Fugitives arrested as part of U.S. Marshal-led operations in Northern West Virginia

CLARKSBURG, W.Va. — As a result of two Marshals-led operations, numerous individuals were arrested in the Northern District of West Virginia.

On Wednesday, representatives from multiple law enforcement agencies provided the results of Operation Violence Reduction 7, a nationwide effort to crack down on crime by targeting and arresting the most violent wanted felony fugitives.

From March 2 and April 10, 7,127 individuals with warrants for murder, attempted murder, manslaughter, robbery, aggravated assault, arson, abduction/kidnapping, sexual assault and child molestation were captured through cooperation between multiple agencies, 383 firearms were seized and 69 kilograms of illegal narcotics were confiscated.

With the Northern District’s focused on Monongalia, Berkley and Mineral Counties, 48 arrests were made and 54 open warrants were cleared.

“I just want to thank the Marshals Service for all of their assistance with our warrants in Monongalia County and I think the results of this operation were outstanding,” Monongalia County Sheriff Al Kisner said. “Everybody that was involved should be applauded for their efforts.”

Chief Deputy U.S. Marshal Alex Neville highlighted two cases from the operation during Wednesday’s press conference.

James Davis was wanted by the Hancock County Sheriff’s Department for failure to register as a sex offender after being convicted of sexually assaulting a minor. Through the nationwide effort, Davis was tracked down and arrested in East Liverpool, Ohio before being extradited back to West Virginia to face his charges.

Quinton James was wanted by the Harrison County Sheriff’s Department for multiple counts of distributing heroin after previously being arrested on drug and other charges. Through investigation into James’ ties to Baltimore, Maryland and a collateral lead, the Capital Area Regional Fugitive Task Force was able to track him down in Columbia, Md. to be extradited back to Harrison County.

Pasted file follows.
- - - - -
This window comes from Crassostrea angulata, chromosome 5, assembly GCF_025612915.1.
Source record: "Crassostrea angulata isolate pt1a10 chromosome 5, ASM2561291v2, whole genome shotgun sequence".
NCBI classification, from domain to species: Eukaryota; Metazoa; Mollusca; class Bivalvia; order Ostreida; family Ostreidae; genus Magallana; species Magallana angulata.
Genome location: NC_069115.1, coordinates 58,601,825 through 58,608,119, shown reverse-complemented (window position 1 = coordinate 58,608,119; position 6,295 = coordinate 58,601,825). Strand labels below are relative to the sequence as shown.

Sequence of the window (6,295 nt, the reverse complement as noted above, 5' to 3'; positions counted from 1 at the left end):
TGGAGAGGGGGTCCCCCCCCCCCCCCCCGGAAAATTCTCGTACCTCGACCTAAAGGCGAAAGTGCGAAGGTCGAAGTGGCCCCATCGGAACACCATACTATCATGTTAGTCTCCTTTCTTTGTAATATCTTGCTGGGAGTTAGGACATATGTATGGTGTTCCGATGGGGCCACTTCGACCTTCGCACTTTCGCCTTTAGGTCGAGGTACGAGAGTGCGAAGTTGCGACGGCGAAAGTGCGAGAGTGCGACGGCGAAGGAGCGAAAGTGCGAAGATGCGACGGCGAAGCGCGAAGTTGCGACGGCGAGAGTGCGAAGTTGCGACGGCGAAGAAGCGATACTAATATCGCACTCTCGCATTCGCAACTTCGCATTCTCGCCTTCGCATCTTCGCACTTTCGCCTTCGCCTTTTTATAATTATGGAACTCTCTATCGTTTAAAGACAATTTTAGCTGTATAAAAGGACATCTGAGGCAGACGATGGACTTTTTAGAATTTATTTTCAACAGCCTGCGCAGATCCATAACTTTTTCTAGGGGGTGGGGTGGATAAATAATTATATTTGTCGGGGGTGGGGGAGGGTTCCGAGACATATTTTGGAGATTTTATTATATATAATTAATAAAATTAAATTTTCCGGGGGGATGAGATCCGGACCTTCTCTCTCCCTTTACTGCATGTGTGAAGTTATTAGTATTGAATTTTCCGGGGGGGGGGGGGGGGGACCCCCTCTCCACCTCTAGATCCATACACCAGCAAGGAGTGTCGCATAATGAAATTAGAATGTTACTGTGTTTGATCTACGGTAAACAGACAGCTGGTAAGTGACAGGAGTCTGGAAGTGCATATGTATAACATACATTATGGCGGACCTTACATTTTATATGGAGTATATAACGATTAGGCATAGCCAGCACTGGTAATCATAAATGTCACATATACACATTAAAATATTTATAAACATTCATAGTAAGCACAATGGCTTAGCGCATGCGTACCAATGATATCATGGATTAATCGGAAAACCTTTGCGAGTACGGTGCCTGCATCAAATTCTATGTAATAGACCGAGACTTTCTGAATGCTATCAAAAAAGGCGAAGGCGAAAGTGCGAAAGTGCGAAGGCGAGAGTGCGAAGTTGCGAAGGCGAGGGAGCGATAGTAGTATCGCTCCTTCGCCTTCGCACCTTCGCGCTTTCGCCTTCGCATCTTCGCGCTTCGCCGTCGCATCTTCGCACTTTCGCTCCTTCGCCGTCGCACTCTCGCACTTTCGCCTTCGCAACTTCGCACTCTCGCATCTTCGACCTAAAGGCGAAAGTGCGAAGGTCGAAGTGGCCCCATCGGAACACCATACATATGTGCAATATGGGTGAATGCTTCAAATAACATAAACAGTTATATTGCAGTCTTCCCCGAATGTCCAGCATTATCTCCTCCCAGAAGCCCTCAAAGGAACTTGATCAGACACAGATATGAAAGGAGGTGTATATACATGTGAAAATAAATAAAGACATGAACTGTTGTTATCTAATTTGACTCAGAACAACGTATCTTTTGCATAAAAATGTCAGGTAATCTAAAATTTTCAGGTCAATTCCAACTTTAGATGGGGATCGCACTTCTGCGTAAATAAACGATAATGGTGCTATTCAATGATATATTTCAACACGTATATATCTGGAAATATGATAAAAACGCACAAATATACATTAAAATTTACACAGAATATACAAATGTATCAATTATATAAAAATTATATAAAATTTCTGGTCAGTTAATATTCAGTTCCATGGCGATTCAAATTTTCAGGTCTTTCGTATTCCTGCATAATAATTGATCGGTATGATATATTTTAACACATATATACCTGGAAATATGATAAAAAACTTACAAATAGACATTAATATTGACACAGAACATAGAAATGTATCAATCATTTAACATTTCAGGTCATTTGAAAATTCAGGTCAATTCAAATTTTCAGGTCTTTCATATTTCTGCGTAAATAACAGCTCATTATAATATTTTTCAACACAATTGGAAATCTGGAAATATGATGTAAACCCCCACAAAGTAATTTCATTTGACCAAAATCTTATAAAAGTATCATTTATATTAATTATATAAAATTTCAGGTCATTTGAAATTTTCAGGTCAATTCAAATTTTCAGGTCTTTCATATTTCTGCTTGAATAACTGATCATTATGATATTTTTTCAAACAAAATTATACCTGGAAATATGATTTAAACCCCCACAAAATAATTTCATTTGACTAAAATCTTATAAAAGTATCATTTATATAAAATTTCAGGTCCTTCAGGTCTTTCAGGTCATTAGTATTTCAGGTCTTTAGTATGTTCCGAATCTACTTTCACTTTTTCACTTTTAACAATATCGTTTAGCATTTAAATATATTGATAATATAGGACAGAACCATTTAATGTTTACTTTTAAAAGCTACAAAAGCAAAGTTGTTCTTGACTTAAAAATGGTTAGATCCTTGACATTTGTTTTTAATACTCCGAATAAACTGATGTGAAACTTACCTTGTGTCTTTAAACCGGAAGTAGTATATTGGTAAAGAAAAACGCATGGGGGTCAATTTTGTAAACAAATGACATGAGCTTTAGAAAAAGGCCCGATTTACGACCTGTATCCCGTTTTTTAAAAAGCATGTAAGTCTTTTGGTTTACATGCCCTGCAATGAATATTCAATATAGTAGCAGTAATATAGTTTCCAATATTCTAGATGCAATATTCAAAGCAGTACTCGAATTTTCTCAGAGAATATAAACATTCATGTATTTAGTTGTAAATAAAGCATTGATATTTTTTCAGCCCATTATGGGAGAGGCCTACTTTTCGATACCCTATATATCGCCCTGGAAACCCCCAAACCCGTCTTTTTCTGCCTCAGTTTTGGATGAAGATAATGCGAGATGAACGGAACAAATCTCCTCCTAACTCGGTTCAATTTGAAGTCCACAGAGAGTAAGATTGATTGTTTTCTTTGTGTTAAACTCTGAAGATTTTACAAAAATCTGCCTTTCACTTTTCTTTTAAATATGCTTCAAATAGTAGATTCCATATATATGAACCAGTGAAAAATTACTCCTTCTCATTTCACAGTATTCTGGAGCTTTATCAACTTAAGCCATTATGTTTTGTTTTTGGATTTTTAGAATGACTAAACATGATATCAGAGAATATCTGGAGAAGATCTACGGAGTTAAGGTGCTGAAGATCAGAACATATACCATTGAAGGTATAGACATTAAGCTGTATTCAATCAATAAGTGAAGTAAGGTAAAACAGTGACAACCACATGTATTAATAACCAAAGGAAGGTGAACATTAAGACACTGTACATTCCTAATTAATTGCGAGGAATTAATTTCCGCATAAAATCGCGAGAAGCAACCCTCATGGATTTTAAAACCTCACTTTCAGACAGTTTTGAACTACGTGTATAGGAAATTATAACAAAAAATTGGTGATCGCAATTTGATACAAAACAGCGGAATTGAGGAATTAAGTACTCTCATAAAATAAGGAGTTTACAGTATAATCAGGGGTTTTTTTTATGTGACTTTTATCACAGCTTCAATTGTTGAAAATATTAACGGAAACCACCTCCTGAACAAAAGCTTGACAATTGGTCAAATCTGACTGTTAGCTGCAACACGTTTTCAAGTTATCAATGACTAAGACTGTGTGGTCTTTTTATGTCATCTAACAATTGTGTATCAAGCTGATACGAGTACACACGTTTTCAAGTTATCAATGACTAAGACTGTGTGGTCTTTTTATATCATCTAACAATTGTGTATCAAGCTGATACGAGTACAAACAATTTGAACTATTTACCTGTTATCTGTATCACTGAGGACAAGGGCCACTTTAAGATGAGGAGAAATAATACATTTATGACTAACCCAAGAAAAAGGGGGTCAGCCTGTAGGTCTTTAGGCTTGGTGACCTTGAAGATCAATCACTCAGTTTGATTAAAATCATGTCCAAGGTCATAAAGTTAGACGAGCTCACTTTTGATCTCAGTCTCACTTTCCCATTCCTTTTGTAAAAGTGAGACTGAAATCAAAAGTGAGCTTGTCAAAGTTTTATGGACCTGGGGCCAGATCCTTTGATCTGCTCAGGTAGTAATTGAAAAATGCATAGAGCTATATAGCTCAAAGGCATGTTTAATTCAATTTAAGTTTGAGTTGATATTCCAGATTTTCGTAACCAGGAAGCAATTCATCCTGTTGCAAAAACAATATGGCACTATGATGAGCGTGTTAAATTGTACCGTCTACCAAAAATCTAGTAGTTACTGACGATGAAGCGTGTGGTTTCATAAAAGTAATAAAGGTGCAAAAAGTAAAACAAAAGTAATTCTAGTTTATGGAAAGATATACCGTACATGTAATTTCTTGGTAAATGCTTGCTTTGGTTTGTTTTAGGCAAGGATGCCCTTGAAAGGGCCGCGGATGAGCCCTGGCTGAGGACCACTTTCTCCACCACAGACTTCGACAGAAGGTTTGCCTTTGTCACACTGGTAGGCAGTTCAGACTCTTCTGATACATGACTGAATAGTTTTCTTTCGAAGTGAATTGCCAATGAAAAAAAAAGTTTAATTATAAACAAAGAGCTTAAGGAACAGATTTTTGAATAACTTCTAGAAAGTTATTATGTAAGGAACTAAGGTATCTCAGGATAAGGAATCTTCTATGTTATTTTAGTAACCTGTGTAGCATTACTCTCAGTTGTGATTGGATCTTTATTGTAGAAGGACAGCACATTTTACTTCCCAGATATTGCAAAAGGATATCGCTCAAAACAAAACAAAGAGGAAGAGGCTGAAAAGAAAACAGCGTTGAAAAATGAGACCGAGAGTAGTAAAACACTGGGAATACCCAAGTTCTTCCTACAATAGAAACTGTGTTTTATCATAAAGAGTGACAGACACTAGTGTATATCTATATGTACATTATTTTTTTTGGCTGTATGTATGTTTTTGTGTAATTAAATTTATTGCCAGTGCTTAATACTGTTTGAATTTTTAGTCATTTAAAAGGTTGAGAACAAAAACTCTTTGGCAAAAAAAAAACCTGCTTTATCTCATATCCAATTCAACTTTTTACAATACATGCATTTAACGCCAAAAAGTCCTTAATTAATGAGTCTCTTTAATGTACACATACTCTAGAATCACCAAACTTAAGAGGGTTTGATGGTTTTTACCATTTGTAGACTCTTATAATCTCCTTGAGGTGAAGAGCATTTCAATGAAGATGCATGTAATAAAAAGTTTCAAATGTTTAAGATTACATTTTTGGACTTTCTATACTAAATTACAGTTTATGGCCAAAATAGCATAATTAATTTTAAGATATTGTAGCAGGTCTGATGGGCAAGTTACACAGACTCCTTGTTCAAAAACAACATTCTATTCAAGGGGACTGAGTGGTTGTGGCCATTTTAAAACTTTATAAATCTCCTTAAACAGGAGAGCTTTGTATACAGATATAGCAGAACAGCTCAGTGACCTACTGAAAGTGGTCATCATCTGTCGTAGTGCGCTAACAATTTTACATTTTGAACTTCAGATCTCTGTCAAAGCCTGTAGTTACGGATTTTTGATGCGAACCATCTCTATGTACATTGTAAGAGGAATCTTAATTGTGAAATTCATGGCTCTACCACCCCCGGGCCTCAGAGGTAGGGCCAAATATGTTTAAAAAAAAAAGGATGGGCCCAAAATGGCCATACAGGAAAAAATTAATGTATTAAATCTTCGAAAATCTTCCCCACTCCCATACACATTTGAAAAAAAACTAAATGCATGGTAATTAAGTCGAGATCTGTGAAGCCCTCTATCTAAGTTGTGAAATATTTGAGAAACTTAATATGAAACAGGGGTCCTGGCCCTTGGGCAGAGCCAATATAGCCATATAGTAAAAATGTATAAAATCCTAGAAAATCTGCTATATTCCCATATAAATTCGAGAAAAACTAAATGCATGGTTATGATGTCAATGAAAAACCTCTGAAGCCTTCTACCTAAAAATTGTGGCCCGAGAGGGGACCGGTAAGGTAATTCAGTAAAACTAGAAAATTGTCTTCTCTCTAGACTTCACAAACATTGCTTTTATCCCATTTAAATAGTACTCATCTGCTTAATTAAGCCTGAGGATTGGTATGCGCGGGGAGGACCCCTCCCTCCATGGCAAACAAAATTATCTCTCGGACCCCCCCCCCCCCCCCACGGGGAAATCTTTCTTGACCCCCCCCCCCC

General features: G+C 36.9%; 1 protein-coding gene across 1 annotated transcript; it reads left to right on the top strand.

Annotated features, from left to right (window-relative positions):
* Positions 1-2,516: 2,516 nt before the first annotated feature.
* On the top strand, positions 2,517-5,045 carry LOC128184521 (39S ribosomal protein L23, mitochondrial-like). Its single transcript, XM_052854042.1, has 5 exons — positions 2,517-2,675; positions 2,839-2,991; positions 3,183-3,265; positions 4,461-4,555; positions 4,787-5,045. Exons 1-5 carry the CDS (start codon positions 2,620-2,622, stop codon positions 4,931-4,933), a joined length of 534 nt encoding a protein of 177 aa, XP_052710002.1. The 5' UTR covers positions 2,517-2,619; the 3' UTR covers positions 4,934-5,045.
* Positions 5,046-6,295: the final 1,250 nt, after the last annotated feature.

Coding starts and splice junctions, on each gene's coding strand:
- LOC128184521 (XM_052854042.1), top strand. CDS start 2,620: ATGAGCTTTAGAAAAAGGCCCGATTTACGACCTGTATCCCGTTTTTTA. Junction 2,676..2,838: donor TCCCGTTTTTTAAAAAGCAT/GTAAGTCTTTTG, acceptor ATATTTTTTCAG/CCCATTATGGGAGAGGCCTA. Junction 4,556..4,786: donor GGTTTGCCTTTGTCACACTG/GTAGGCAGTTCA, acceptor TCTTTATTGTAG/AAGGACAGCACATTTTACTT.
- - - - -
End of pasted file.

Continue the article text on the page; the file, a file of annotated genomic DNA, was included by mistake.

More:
In Monongalia County, U.S. Marshal Gary Gaskins said they looked at eight warrants. Out of those warrants, they were able to make five arrests and three others are pending.

“The Marshals Service, along with the other law enforcement family, they are relentless,” Gaskins said. “It’s just a matter of time before these other three either turn themselves in or we find them and bring them in.”

The second operation the Marshals Service provided the results of Wednesday combined the Marshals and the State Police resources to conduct sex offender compliance checks in Harrison, Marion and Monongalia Counties.

Operation Tidal Wave began April 12 and ended April 19, looking at the three counties’ approximately 570 offenders required to register.

According to John Hare, Sex Offender Investigations Coordinator, the operation provided $20,000 in overtime funds to the State Police, which would then work through their database for those who are non-compliant.

“That might mean he might of moved from one county to another county, or maybe one side of town to the other side of town,” he said. “The State Police doesn’t know where he’s at, they’ll ask us to assist in locating that individual and determining his status, if he’s actually a fugitive or just a non-compliant type of individual.”

According to Hare, 609 compliance checks were conducted. Of those checks, 490 offenders were found in compliance. Out of those not in compliance, four have been arrested and two arrests are pending, with one as possibly violating the Sex Offender and Registration Notification Act by leaving the state.

The success of the two operations was dependent upon the ability to communication and cooperate between agencies, according to Gaskins.

That ability remains important in the day-to-day operations as well.

“There’s not a day that doesn’t go by that there’s not an arrest made somewhere in North Central West Virginia from fugitives and warrants that are out there that people just apparently want to ignore,” said. “It’s very beneficial to have everybody working together and we have great communication.”

More information about these and other operations can be found at usmarshals.gov.





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